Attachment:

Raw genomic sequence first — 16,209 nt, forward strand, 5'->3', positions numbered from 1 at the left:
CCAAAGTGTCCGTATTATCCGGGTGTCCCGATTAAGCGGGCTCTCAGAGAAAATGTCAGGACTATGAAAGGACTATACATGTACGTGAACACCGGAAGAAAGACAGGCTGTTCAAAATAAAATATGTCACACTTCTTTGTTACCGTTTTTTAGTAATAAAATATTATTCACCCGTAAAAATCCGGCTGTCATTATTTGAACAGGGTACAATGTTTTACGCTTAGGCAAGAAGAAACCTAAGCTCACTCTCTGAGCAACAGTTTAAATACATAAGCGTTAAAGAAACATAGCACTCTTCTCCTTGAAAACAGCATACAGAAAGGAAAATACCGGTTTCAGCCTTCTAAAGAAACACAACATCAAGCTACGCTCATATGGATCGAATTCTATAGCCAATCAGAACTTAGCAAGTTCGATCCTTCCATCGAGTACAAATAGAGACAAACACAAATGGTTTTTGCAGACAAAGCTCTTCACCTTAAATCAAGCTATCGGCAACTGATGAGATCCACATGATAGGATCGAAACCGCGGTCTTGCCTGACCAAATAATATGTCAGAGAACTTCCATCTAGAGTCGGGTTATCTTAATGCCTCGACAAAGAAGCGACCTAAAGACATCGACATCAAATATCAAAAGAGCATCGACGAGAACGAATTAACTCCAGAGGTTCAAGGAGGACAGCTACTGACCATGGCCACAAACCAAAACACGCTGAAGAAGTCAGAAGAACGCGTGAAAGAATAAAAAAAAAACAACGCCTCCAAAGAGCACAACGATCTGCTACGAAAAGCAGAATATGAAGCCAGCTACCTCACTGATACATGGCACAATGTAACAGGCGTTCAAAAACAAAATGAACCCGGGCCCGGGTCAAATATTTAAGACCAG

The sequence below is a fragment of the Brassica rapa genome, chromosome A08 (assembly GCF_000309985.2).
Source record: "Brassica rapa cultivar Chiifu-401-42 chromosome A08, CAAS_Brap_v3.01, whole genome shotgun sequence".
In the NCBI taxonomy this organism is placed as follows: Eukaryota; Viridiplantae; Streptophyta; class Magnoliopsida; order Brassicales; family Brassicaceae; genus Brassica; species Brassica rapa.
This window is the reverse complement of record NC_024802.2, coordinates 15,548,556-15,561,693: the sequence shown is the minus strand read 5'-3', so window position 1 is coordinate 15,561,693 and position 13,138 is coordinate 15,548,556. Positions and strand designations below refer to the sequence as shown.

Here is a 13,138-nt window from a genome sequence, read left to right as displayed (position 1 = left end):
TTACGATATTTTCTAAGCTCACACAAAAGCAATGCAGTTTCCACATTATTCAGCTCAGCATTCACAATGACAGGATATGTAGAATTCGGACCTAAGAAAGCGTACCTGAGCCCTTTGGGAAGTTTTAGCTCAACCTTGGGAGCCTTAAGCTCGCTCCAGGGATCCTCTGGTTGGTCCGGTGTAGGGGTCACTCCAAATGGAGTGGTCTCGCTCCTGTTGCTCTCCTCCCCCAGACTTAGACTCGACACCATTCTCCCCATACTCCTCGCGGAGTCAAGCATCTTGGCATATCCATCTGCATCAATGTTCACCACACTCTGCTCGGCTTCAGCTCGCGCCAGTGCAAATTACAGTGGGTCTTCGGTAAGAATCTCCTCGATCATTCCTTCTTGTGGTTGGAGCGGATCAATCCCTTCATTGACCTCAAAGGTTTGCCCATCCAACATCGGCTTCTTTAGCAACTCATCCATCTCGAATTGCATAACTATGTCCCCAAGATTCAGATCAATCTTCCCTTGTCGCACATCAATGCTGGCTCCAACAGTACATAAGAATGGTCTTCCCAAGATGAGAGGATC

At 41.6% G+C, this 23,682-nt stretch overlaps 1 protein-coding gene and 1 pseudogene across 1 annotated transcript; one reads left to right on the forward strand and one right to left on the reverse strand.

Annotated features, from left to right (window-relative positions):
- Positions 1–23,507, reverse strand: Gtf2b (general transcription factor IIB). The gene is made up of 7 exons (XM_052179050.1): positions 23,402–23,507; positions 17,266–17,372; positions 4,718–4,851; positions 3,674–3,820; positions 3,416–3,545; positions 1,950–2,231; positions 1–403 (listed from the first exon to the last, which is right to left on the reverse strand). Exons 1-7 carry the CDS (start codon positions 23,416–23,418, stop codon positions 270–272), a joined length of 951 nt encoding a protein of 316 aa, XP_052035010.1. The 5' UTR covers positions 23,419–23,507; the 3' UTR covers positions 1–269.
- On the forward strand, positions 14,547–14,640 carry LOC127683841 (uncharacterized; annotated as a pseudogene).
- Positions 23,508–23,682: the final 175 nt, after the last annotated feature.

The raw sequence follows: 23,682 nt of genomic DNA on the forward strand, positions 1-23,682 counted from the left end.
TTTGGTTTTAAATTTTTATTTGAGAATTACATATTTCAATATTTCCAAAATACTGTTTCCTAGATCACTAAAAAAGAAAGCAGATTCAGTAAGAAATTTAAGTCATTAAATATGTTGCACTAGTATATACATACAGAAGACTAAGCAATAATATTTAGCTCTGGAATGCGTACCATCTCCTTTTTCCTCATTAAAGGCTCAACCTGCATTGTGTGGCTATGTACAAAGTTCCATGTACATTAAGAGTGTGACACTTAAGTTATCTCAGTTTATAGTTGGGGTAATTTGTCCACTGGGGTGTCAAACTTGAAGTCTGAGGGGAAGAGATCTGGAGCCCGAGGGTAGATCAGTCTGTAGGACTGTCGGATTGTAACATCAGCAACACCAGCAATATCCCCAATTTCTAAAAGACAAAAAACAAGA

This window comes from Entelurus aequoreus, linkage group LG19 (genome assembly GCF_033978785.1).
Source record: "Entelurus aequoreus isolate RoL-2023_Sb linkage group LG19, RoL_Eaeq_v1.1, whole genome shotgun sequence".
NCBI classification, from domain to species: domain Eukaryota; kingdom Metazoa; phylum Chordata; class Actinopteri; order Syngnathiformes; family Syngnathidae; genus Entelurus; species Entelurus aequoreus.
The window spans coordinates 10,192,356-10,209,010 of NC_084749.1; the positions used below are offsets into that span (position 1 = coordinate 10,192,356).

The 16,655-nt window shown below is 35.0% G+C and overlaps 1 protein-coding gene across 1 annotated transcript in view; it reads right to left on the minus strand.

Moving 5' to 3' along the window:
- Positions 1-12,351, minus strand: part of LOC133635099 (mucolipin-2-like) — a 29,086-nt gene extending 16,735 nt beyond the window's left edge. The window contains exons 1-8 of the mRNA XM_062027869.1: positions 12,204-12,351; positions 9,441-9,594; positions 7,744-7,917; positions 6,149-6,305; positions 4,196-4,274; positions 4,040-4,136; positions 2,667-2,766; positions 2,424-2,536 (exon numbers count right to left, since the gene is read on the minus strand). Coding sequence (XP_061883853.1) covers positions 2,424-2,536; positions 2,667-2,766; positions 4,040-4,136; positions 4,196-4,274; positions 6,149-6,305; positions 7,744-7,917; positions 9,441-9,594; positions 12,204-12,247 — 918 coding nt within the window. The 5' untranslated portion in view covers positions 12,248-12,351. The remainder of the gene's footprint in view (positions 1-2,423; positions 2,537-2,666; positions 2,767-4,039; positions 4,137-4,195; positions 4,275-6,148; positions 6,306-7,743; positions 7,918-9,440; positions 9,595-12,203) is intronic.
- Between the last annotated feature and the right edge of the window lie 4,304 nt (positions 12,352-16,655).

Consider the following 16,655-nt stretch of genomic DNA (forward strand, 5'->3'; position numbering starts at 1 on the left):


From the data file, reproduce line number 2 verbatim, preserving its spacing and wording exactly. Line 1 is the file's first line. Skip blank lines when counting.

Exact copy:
CCAAAGTGTCCGTATTATCCGGGTGTCCCGATTAAGCGGGCTCTCAGAGAAAATGTCAGGACTATGAAAGGACTATACATGTACGTGAACACCGGAAGAAAGACAGGCTGTTCAAAATAAAATATGTCACACTTCTTTGTTACCGTTTTTTAGTAATAAAATATTATTCACCCGTAAAAATCCGGCTGTCATTATTTGAACAGGGTACAATGTTTTACGCTTAGGCAAGAAGAAACCTAAGCTCACTCTCTGAGCAACAGTTTAAATACATAAGCGTTAAAGAAACATAGCACTCTTCTCCTTGAAAACAGCATACAGAAAGGAAAATACCGGTTTCAGCCTTCTAAAGAAACACAACATCAAGCTACGCTCATATGGATCGAATTCTATAGCCAATCAGAACTTAGCAAGTTCGATCCTTCCATCGAGTACAAATAGAGACAAACACAAATGGTTTTTGCAGACAAAGCTCTTCACCTTAAATCAAGCTATCGGCAACTGATGAGATCCACATGATAGGATCGAAACCGCGGTCTTGCCTGACCAAATAATATGTCAGAGAACTTCCATCTAGAGTCGGGTTATCTTAATGCCTCGACAAAGAAGCGACCTAAAGACATCGACATCAAATATCAAAAGAGCATCGACGAGAACGAATTAACTCCAGAGGTTCAAGGAGGACAGCTACTGACCATGGCCACAAACCAAAACACGCTGAAGAAGTCAGAAGAACGCGTGAAAGAATAAAAAAAAAACAACGCCTCCAAAGAGCACAACGATCTGCTACGAAAAGCAGAATATGAAGCCAGCTACCTCACTGATACATGGCACAATGTAACAGGCGTTCAAAAACAAAATGAACCCGGGCCCGGGTCAAATATTTAAGACCAG